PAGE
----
If you want to get fancy, you can position the rear trekking pole off-center in order to pull out the rear beak for better rear ventilation or raise or lower the outer fly for better ventilation/more wind protection, depending on conditions.

In practice, you need 7-8 stakes to pitch out the Cirriform DW-1P, depending on the configuration you want. I only stake down the middle fly guy outs when I know it’s going to storm (rain) at night, but I bring very lightweight titanium shepherds hooks for this purpose. On the corners and apex guys, a 6″ Easton stake is more than sufficient for staking out the tarp.

The Cirriform DW-1P in Shenandoah National Park
The Cirriform DW-1P in Shenandoah National Park

Silnylon vs Cuben Fiber

Yama Mountain Gear makes the Cirriform DW-1P reviewed here in both silnylon and cuben fiber depending on your preferences and weight needs. I bought the silnylon version (list price $250) because it was more affordable and because I try to review the version of a shelter that most people can afford.

Incidentally, the blue color silnylon shown here is awesome. It’s translucent inside, allowing some light to filter in, but without cooking you like translucent cuben fiber in hot sunlight.

After speaking further with Yama’s owner, Gen Shimizu, I realized that the silnylon version of this shelter is somewhat easier to pitch because it has more stretch to it than a rigid fabric like cuben fiber. If in doubt about which fabric to choose, or about the pros and cons of the single-walled Cirriform shelter, I recommend you call Gen and talk to him. He has some very interesting insights into the durability pitfalls of cuben fiber, which is the reason he offers this shelter in both fabrics.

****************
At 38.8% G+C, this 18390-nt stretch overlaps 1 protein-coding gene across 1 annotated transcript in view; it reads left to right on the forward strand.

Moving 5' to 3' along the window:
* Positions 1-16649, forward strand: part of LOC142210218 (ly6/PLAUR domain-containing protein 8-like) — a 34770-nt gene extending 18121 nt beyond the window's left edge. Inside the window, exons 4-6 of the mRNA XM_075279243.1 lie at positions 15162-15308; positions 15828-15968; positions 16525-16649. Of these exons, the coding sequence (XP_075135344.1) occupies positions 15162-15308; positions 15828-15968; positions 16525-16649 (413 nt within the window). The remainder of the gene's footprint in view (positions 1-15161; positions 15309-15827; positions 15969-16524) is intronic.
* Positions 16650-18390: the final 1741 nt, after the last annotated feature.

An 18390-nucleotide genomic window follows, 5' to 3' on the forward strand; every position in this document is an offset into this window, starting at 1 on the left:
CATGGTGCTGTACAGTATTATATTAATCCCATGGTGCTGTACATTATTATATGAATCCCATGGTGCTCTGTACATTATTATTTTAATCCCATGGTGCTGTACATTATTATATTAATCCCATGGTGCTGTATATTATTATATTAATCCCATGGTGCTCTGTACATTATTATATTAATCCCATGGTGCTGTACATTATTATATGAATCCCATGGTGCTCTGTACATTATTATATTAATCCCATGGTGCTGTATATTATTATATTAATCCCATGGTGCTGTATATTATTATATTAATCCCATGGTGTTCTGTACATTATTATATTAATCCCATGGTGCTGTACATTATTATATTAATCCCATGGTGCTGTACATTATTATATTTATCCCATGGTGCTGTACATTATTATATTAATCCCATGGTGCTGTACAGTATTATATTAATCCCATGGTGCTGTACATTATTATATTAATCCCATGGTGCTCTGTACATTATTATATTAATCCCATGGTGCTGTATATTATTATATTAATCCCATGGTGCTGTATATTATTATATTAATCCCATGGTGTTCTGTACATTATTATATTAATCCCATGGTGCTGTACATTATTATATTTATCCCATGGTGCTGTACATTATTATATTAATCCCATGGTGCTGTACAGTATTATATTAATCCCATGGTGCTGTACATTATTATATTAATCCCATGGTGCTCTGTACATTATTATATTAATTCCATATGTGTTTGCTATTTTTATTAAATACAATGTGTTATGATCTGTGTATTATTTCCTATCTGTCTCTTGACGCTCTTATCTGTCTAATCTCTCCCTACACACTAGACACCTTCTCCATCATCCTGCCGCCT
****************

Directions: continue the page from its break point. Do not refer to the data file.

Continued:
Yama Mountain Gear Cirriform DW-1P Tarp Shelter
Yama Mountain Gear Cirriform DW-1P Tarp Shelter


The Yama Mountain Gear Cirriform DW-1P double-walled tarp shelter is a versatile shelter system that can be used in a wide range of weather, including wet weather. Easy to set up and with a separate inner tent that can be left home to save weight or used as a bug bivy in shelters, it provides backpackers with a lightweight shelter option without skipping on comfort or utility. Available in both silnylon (and cuben fiber), it’s also surprisingly affordable compared to the runaway prices of other ultralight shelters these days.


  • Easy to pitch
  • Excellent ventilation
  • A separate inner tent can be used alone or left at home
  • Three-panel vestibule provides more interior volume and better livability
  • Pacer Pole compatibility
  • Impeccable build quality


  • The manufacturer does not provide a seam sealing option on the silnylon version. You have to DIY.


  • Capacity: 1 Person
  • Packed size: 10″ x 7″ x 5″
  • Interior height: 36″ (head) 21″ (foot)
  • Int. width at ground level: 34″ (head) 22″ (foot)